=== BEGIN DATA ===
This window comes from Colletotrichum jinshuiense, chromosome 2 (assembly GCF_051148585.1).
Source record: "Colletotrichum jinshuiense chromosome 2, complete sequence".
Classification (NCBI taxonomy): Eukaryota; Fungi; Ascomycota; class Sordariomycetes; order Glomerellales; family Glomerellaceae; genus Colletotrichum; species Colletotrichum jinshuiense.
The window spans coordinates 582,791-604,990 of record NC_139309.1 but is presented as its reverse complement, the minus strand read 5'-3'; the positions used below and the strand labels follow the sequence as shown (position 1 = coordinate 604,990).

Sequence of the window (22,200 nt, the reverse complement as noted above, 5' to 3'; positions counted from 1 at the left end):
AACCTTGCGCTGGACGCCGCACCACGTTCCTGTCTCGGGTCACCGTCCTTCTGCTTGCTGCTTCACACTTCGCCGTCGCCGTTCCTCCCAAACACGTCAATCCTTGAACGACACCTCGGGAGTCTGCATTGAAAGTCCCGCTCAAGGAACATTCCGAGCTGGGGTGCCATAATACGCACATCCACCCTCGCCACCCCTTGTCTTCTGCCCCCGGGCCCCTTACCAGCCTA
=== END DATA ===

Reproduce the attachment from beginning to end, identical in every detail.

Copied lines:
This window comes from Colletotrichum jinshuiense, chromosome 2 (assembly GCF_051148585.1).
Source record: "Colletotrichum jinshuiense chromosome 2, complete sequence".
Classification (NCBI taxonomy): Eukaryota; Fungi; Ascomycota; class Sordariomycetes; order Glomerellales; family Glomerellaceae; genus Colletotrichum; species Colletotrichum jinshuiense.
The window spans coordinates 582,791-604,990 of record NC_139309.1 but is presented as its reverse complement, the minus strand read 5'-3'; the positions used below and the strand labels follow the sequence as shown (position 1 = coordinate 604,990).

Sequence of the window (22,200 nt, the reverse complement as noted above, 5' to 3'; positions counted from 1 at the left end):
AACCTTGCGCTGGACGCCGCACCACGTTCCTGTCTCGGGTCACCGTCCTTCTGCTTGCTGCTTCACACTTCGCCGTCGCCGTTCCTCCCAAACACGTCAATCCTTGAACGACACCTCGGGAGTCTGCATTGAAAGTCCCGCTCAAGGAACATTCCGAGCTGGGGTGCCATAATACGCACATCCACCCTCGCCACCCCTTGTCTTCTGCCCCCGGGCCCCTTACCAGCCTA